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Member Since 30 Jan 2011
Online Last Active Today, 02:57 PM

Posts I've Made

In Topic: MSE warns about linked site

15 August 2014 - 12:20 PM

I too am getting this problems and it seems to be trying to access a site named ploskinis.com, which is the same ip as listed above. It appears to inject a javascript url to that domain but I see it only in the specific instance noted below.


For me it is only triggered when I search for a forum post and click from there. For example:


I clicked this article from the front page:



No warning. After searching the article through the google search in the top right I am taken to the exact same link but javascript has been inserted into the web page. Reloading the searched link will always trigger it. However, reloading the link not searched appears to never trigger it. 


Here is the link from the front page, no search:



Here is the link from the search, with javascript inserted:



Probably worth noting, I ONLY saw the warning when I viewed the post in the exact same tab that I was searching in. If I copy and paste the URL to a new tab the javascript I noted above is indeed absent. I see it only when using the search function and date doesn't matter. I tried this one from 2014, and tried another article from 1999. 


Sorry for the large links, I thought there was a way to shorten them but I must have forgotten. I hope that helps! biggrin.png



After testing the same idea of it being linked to the search I tried every article on the front page with the same results. I even tried it with this post and I can indeed confirm for me the insertion only occurs when using the search.

In Topic: Everyone Wins?

25 July 2014 - 10:49 AM

I would have to agree for the most part - though a small minority of kids are smart enough to know when to call it quits. I think they should be encouraged to try many different activities until they find something that they are very passionate about. Parents can only do so much though and I feel like society is growing accustomed to 'achievements' not taking nearly any effort. From a game perspective I feel this applies more to multiplayer games rather than single player.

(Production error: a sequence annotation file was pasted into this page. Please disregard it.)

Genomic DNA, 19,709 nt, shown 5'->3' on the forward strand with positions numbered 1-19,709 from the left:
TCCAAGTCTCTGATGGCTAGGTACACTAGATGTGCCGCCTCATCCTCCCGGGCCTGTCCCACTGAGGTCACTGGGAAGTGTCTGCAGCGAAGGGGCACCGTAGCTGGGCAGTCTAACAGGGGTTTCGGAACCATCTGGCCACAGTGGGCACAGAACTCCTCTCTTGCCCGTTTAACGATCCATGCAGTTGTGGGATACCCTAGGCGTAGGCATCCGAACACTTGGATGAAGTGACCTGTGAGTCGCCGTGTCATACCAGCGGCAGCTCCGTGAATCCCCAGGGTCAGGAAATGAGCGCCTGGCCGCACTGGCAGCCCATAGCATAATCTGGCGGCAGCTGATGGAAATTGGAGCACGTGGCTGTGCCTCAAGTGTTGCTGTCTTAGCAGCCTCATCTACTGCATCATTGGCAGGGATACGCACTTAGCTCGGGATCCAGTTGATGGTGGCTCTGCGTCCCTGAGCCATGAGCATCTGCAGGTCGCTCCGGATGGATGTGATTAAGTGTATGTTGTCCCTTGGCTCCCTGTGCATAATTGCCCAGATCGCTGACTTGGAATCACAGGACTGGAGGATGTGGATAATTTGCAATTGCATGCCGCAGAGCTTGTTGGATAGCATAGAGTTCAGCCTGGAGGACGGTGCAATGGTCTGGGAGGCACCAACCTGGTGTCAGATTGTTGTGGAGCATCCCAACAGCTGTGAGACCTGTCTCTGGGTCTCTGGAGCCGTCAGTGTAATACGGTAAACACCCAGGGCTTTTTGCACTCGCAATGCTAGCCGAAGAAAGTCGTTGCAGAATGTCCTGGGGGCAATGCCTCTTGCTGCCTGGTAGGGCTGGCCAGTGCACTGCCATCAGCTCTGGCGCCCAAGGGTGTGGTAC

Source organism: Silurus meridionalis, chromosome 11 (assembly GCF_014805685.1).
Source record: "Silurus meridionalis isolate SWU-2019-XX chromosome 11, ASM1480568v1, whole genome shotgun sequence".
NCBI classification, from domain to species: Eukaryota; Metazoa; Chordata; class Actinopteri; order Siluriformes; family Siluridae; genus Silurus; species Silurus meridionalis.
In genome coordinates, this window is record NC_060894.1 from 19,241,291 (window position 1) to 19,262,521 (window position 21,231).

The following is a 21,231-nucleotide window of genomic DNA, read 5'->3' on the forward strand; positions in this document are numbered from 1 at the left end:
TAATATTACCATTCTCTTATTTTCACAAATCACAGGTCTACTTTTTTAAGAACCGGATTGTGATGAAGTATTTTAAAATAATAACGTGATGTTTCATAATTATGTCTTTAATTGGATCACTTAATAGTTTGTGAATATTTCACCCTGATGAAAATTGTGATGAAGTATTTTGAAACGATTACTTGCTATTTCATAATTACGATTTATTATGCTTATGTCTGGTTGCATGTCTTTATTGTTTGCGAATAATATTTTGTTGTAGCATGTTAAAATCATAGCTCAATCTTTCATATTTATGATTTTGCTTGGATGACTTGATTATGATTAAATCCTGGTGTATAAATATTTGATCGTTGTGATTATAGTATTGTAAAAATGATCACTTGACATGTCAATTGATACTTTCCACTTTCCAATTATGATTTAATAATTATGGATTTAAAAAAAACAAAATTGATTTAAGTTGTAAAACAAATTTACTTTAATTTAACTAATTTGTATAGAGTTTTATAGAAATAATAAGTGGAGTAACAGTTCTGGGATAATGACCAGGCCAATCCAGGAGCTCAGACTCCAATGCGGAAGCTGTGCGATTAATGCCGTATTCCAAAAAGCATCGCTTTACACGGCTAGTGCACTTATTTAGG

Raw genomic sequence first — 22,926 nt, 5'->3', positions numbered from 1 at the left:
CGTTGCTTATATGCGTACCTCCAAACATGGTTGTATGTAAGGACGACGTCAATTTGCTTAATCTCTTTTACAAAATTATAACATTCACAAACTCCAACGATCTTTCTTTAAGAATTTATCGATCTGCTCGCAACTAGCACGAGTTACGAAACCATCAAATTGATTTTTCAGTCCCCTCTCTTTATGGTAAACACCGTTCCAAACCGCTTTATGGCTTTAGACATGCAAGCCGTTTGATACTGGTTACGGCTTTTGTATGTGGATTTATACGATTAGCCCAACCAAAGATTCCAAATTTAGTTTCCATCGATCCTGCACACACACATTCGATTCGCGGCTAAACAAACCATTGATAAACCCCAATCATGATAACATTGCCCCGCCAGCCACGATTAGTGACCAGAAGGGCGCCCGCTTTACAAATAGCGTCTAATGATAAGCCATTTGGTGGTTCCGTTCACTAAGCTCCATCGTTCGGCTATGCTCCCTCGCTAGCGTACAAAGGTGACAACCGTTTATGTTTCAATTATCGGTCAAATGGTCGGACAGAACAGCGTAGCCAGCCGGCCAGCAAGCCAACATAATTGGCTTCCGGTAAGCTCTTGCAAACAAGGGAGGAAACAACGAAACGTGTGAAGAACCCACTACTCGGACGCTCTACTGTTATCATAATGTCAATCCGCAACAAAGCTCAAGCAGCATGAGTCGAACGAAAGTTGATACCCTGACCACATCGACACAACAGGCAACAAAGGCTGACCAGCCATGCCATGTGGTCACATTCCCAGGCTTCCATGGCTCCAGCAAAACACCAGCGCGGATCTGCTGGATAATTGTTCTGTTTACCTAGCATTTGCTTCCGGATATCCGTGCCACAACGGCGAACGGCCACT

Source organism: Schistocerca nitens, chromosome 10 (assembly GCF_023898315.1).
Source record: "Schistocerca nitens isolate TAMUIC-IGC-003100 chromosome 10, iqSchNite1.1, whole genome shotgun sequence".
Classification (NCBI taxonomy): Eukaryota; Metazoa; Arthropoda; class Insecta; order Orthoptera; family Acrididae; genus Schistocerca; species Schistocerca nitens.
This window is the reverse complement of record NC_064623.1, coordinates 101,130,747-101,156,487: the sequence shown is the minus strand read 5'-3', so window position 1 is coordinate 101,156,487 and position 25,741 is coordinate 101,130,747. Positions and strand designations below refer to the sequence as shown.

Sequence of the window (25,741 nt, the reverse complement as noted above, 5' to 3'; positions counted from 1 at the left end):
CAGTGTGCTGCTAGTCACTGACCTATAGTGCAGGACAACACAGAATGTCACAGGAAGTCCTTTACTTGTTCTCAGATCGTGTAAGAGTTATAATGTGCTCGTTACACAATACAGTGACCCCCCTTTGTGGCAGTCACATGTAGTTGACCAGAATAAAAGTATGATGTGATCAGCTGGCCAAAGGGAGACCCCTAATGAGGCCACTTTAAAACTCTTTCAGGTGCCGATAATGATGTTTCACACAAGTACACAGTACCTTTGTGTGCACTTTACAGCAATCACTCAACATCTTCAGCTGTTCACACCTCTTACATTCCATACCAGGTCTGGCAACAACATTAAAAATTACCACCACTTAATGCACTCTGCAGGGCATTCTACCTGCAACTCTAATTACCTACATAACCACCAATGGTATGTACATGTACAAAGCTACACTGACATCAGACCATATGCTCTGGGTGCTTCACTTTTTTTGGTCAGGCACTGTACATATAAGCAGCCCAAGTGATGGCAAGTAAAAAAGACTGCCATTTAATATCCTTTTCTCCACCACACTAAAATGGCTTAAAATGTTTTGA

For example, as an avid World of Warcraft player Blizzard has made some questionable decisions in the games design within the last few years. Before in order to get the most powerful items in the game you had to devote some time to not only making friends, but working together as a team to defeat bosses. As I am sure you can imagine this would have required many hours a week in order to achieve. As time went on they decided the best option for their game was an experience where everyone was able to get the items while seeing the content the game had to offer. Gone was the sense of achievement with getting a cool new piece of gear for your character because a majority of the player base now an easy access to gear. It is so bad that you can just show up and stand there, do nothing, and still have the same chance of getting cool items as someone who actually contributes.


Part of the reasoning was that they wanted players to experience content they would normally be unable to experience - which is something I agree with. Creating content less than 10% of players will see is wasted effort. I disagree everyone should be getting roughly the same quality items. Now that Blizzard has decided to say "if you want such item you must put the effort in" by removing the easy access to purple fuzzy feeling inducing items, many players have became upset. The entire thing solely revolves more around getting a piece of loot with a color than what the content actually is.. The participation ribbon in this case should just be able to see the content, while a trophy from putting in some work is a shiny piece of armor to wear around. Maybe the average player base age shifted to a younger audience, or the rise in instant gratification phone games contributed to this thinking - I'm not sure. 


Just my thoughts... rolleyes.gif

In Topic: Game Engine Pratical Books

11 July 2014 - 08:36 AM




1. This book is on my wishlist smile.png Only cons is that it use DirectX so it is not portable on other operating systems.